September 4 - October 4, 2012
Nancy Dryfoos Gallery


by Lenore Kantor Tetkowski

Working with fibers fascinates me because of the infinite possibilities. Weaving is perhaps the most ancient craft, one perfected by birds and beavers long before humans, who discovered early on how to rub and twist fleece into crudely spun yarn. Primitive weaving devices from different parts of the world are displayed in museums, but weaving soon became intricately decorative and highly developed. Today we have such new fibers as tencel and nylon and machines that are amazingly fast, but we have not surpassed the quality of such fabrics as ancient Peruvian textiles.

In 1944, before I graduated from Newark State (which later became Kean University), I was already hooked on the magic of the loom. As an art teacher, I introduced hundreds of students to weaving by providing them with looms that ranged from simple cardboard devices to inkle looms and complex floor looms, where their creativity flourished. The tactile experience of handling the yarns as they move and interlock and grow is exceptionally satisfying. What a contrast from today’s high-tech electronic world!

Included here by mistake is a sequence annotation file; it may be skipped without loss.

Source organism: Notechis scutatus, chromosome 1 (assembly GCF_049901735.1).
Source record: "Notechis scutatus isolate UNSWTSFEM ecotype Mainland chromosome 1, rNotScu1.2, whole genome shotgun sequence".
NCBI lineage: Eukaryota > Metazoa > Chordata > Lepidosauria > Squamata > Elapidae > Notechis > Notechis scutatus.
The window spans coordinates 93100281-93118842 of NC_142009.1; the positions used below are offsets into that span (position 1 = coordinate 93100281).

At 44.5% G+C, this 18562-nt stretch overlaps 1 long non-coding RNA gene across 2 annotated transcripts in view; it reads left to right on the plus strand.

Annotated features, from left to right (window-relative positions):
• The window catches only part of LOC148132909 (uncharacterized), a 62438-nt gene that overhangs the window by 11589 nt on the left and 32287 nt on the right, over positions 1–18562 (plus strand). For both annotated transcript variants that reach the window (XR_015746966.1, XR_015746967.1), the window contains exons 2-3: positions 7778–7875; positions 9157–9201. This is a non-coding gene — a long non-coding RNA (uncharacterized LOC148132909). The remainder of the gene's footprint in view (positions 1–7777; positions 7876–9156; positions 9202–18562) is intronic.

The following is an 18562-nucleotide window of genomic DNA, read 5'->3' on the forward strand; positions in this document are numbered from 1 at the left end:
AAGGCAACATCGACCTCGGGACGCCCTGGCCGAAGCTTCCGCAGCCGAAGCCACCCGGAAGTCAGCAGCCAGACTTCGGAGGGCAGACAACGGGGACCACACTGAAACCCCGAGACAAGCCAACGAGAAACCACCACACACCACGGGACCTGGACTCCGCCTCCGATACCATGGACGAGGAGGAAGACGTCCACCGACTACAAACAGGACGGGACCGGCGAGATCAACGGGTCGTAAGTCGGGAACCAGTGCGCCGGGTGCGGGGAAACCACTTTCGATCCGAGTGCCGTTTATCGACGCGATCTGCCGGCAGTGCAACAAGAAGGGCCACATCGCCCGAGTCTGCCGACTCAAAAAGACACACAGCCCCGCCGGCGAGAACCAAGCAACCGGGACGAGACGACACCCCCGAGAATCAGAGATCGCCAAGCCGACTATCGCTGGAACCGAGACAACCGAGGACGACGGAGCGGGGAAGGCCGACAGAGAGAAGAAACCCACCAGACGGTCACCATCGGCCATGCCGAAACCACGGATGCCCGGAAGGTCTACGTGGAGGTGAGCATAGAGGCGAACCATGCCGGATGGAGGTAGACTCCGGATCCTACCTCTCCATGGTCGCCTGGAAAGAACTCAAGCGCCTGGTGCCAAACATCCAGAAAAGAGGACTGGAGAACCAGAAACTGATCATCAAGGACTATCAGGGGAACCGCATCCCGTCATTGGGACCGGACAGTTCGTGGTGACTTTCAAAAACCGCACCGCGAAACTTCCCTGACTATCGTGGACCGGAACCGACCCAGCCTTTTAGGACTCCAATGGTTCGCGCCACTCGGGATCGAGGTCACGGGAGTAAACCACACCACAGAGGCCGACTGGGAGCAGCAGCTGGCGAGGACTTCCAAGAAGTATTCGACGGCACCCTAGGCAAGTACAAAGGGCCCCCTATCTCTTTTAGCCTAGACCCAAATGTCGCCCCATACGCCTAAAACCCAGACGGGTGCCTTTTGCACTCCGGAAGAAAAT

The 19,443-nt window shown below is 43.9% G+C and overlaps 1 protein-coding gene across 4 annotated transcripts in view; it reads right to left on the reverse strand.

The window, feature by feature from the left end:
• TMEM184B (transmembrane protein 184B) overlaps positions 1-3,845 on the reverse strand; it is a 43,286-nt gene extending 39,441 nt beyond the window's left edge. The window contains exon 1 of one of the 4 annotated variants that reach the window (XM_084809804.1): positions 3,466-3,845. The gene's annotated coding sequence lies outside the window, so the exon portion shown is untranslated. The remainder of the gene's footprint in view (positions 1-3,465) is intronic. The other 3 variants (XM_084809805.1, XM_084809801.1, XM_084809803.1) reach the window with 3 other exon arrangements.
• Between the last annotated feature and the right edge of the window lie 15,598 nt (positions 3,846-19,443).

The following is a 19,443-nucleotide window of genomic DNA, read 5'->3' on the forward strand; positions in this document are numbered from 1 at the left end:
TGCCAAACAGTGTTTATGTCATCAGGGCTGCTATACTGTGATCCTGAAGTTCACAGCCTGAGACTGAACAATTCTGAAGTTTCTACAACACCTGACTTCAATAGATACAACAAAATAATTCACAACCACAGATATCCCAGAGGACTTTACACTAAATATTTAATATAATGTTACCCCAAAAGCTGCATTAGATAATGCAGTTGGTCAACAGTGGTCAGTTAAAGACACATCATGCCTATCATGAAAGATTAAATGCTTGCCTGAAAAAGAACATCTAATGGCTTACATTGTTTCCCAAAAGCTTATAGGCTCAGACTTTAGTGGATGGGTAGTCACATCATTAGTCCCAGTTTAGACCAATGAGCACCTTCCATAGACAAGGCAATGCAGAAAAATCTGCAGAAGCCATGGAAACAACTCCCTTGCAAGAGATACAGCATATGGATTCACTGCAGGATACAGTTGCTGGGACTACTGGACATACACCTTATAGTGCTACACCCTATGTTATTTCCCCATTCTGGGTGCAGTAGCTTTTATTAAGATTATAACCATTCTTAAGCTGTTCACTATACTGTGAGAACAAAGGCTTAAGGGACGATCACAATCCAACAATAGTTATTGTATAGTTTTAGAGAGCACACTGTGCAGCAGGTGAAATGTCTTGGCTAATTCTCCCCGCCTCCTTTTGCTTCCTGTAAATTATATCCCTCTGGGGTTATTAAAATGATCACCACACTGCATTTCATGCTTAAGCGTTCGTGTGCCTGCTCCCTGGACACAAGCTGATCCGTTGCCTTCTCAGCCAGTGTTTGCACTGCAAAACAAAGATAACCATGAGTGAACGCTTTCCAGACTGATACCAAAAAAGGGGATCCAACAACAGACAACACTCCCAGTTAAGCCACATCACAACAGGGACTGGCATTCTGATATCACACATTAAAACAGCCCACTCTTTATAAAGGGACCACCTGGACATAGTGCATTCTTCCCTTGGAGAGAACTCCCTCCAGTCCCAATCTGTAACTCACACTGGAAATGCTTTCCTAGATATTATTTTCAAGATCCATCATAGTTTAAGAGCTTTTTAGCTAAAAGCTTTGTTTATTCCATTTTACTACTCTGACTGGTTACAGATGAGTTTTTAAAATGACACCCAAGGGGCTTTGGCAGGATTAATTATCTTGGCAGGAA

One can choose yarns that are thick or thin, shiny or matte, fuzzy or smooth, bright or dull, light or dark, and then determine how to interconnect them to achieve various effects. Different weaving techniques allow different design possibilities. When I learned to work with two layers of warp, as in double-weave, I used my art background together with my love of math to control exchanges of shapes and colors. Each fiber wall hanging is an original expression. Some allow light to pass through and may be seen from both sides. Some have two opposite sides—light on the front with dark on the back, and dark on the front with light on the back. This experience led me to twist and turn some woven parts into three-dimensional designs. Weaving is a slow, labor intensive process, and new ideas come faster than it is possible to realize them all.